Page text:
Cisco Systems makes networking products that provide the bones of the Internet, which, far from being a damp, amorphous cloud, is a collection of wires and fiber-optic cables running through tubes on poles and underground and under the sea that are hooked up to a menagerie of routers and other devices, many of which are made by Cisco.
The Internet is made of hard stuff that like a skeleton holds our tweets and Facebook likes and birthday wishes and anti-government blog rants into a functioning whole that both binds and frees our thoughts.
An amazing book on the subject is Tubes: A Journey to the Center of the Internet by Andrew Blum, which takes the reader to many of the more interesting places in the infrastructure of the 'Net. Cisco is one of the major global players that has created the stuff of that infrastructure.
Analysts love Cisco. I can't say it any simpler than that. The stock has a wide professional following and most give its prospects top marks, for a collective enthusiasm index of 47%.
The financials, looking backward, support that opinion, with return on equity of 18% and debt amounting to only 22% of equity.
Each of the last dozen quarters has shown a profit, only three of which have shown a decline from the quarter before. The most recent of those, all of which are quite small, was reported in August 2012, and the other two were way back in 2011. Profits have been in a shallow uptrend the last four quarters.
All 12 quarters showed upside earnings surprises.
Institutions own 72% of shares. The price stands at a premium; it takes $2.57 in shares to control a dollar in sales.
CSCO on average trades 38.6 million shares a day and supports a moderate selection of option strike prices spaced a dollar apart. The front-month at-the-money bid/ask spread on puts is 1.3%, which is quite narrow.
Implied volatility stands at 27%, about the middle of the six-month range. It has been on the rise since hitting a six-month low on Sept. 13.
Options are pricing in confidence that 68.2% of trades will fall between $21.58 and $25.28 over the next month, for a potential gain or loss of 7.9%, and between $22.54 and $24.32 over the next week.
Trading in option contracts is heavy today, with calls approaching triple their five-day average volume and puts at double the average.
Cisco Systems next publishes earnings on Nov. 13. The stock goes ex-dividend on Oct. 1 for quarterly payout yielding 2.9% annualized at today's prices.
Decision for my account: CSCO has a good bearish chart. I can live with the odds, which are almost even over the long haul, because of the triangle structure.
As I write this, 4-1/2 hours before the closing bell, CSCO is showing upside momentum that has carried it back within its 20-day price channel. I'll check the charts in the last half hour of trading. If that momentum has reversed to the downside, then I'll open a bear position and update this analysis with my action. If momentum remains to the upside, then I'll add CSCO to my Watchlist and look for a potential reversal.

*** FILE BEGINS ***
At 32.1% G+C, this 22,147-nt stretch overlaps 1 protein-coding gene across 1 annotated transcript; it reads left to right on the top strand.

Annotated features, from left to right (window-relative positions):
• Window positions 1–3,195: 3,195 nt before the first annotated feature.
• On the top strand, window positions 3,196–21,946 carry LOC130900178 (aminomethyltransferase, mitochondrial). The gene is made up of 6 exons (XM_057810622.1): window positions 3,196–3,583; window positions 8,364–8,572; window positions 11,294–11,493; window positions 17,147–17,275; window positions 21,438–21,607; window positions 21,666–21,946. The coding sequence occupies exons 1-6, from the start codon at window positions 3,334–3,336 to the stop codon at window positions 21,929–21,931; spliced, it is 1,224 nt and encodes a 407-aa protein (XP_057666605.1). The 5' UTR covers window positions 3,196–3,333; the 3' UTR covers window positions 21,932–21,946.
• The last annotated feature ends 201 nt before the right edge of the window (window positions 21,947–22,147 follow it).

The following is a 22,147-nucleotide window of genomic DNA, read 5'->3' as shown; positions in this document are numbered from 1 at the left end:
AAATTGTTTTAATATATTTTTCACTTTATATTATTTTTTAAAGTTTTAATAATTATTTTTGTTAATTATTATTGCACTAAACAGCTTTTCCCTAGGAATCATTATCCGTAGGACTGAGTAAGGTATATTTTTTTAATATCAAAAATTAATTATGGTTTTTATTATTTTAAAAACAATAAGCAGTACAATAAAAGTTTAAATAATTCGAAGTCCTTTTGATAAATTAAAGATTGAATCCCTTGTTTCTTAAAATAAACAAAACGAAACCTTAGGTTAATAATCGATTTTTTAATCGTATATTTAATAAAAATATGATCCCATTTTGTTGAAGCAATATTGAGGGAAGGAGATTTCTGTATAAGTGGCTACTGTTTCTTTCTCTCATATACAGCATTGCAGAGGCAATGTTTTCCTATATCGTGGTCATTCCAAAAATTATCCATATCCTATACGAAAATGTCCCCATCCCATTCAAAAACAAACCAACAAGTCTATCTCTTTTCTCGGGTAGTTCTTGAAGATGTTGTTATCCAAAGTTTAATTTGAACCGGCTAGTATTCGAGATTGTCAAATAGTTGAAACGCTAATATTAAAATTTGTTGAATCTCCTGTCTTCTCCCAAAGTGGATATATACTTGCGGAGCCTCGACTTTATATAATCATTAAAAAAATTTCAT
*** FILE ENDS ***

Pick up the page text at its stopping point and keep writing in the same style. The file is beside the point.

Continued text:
My trading rules can be read here. And the classic Turtle Trading rules on which my rules are based can be read here.
I use the number 68.2% in using applied volatility to calculate the expected trading range. This comes from statistics and refers to the one standard deviation boundaries, which are expected to contain 68.2% of whatever is being studied. Putting it another way, given an item (a trade or whatever), there is a 68.2% chance that it will appear within those boundaries.
Elliott wave analysis tracks patterns in price movements. StockCharts has a good explainer. The principal practioner of Elliott wave analysis is Robert Prechter at Elliott Wave International. His book, Elliott Wave Principle, is a must-read for people interested in this form of analysis, as is his most recent publication, Visual Guide to Elliott Wave Trading.
By preference I place my trades in the last half hour before the closing bell in New York. See my essay "When is the best time to trade" for a discussion of the practice.
Tim Bovee, Private Trader tracks the analysis and trades of a private trader for his own accounts. Nothing in this blog constitutes a recommendation to buy or sell stocks, options or any other financial instrument. The only purpose of this blog is to provide education and entertainment.
No trader is ever 100 percent successful in his or her trades. Trading in the stock and option markets is risky and uncertain. Each trader must make trading decision decisions for his or her own account, and take responsibility for the consequences.